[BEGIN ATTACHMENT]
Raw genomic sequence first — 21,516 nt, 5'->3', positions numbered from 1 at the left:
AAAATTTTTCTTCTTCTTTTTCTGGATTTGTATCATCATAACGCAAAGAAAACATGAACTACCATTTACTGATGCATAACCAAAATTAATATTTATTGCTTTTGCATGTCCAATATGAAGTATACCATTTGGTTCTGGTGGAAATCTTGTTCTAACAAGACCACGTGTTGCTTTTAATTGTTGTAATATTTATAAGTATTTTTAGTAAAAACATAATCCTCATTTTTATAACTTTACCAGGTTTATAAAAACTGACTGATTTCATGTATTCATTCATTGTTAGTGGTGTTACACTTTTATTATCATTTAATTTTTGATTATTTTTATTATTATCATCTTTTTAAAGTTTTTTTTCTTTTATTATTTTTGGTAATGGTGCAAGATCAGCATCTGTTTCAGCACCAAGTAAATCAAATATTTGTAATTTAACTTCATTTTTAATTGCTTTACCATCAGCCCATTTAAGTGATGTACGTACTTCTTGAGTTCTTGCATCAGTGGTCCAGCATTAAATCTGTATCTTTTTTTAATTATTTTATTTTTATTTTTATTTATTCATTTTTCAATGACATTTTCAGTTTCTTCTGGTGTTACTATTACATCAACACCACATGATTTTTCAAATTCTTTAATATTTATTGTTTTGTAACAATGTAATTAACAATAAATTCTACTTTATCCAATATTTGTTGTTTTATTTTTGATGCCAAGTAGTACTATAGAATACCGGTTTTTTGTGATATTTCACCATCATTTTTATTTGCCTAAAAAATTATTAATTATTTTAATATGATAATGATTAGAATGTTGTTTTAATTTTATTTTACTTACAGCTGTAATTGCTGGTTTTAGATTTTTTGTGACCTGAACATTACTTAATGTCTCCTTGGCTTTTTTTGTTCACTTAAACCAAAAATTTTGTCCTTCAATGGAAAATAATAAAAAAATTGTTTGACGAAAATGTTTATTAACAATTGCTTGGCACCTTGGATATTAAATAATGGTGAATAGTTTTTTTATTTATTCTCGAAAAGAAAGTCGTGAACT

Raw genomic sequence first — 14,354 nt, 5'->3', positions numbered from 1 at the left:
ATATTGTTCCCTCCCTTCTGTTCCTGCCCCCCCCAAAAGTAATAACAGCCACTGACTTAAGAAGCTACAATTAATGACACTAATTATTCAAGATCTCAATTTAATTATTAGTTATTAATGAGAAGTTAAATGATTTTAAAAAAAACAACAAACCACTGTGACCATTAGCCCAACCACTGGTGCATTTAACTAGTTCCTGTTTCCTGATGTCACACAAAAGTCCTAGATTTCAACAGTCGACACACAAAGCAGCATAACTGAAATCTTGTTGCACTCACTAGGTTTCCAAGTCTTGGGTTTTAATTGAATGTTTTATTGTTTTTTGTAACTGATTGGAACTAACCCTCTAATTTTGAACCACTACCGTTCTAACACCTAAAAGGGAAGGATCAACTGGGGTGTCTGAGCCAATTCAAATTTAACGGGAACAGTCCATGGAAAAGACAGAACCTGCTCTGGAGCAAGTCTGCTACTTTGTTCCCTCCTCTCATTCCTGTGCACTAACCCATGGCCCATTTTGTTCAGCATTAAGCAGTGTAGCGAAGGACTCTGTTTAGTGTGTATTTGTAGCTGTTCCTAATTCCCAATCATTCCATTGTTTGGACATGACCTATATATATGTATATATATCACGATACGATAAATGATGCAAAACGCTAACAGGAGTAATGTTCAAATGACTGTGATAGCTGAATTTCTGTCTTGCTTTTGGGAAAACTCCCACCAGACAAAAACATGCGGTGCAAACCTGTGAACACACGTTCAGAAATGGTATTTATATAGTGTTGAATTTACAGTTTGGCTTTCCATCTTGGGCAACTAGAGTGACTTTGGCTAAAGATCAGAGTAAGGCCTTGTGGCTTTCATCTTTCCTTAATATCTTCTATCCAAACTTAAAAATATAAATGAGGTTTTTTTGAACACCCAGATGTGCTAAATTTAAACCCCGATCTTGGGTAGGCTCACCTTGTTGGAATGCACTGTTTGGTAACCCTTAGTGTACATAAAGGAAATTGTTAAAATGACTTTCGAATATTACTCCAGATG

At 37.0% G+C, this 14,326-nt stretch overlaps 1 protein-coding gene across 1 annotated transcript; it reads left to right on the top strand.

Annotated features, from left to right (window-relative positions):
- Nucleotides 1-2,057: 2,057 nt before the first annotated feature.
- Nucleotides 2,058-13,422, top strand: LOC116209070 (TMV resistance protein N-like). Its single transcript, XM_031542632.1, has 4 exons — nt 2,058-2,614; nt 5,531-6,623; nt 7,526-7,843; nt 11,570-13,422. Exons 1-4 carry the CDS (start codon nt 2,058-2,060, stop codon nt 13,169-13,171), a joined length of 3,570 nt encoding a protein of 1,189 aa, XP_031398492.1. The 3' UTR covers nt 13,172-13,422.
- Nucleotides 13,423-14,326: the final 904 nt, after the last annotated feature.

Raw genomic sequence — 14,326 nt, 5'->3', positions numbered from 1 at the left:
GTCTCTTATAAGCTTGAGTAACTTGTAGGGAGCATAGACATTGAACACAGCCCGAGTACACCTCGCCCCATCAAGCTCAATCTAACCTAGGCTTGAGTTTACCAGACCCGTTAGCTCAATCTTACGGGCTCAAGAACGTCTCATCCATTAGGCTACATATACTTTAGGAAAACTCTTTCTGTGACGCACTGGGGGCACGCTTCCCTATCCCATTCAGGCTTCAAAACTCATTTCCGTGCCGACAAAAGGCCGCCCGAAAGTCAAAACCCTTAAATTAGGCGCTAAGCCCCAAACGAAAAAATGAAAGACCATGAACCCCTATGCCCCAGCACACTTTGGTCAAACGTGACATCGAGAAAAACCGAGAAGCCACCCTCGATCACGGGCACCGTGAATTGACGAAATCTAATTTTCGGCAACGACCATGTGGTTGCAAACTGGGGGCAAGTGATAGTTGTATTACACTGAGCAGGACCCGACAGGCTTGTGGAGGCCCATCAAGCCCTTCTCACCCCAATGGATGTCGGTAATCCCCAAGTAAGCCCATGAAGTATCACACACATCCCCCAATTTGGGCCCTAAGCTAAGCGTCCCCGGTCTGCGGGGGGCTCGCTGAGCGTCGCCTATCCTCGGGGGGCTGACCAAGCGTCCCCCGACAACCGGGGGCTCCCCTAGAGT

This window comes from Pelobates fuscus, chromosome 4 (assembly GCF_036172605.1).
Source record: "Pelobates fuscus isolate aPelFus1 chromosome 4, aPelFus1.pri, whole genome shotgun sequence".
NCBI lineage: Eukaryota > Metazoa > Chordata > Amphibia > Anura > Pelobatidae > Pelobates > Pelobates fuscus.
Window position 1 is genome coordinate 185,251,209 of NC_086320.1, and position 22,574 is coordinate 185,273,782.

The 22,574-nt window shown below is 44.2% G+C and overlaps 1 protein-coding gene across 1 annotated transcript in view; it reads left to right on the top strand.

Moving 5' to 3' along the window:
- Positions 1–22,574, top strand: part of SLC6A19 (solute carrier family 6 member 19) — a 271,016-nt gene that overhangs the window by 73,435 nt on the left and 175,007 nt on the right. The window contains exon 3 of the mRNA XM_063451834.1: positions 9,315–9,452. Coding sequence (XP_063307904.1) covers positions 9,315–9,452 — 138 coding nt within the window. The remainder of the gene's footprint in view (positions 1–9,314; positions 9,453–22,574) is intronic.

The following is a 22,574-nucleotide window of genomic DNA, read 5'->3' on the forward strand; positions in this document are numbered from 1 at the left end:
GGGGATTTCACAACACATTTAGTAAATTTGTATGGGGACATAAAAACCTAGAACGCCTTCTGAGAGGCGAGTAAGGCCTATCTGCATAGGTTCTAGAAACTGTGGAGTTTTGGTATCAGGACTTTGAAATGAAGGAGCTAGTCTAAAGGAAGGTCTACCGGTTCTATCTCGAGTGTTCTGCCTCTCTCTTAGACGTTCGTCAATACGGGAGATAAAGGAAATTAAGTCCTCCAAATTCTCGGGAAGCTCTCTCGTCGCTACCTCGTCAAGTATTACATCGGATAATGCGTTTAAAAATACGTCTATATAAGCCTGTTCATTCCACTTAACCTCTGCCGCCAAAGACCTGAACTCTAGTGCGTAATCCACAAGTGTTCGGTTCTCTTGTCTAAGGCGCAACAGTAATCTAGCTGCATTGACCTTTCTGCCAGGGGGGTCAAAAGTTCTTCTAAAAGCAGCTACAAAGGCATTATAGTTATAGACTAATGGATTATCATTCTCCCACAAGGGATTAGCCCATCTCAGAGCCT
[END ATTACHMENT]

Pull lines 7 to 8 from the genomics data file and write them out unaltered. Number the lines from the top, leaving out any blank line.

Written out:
- Nucleotides 1-2,057: 2,057 nt before the first annotated feature.
- Nucleotides 2,058-13,422, top strand: LOC116209070 (TMV resistance protein N-like). Its single transcript, XM_031542632.1, has 4 exons — nt 2,058-2,614; nt 5,531-6,623; nt 7,526-7,843; nt 11,570-13,422. Exons 1-4 carry the CDS (start codon nt 2,058-2,060, stop codon nt 13,169-13,171), a joined length of 3,570 nt encoding a protein of 1,189 aa, XP_031398492.1. The 3' UTR covers nt 13,172-13,422.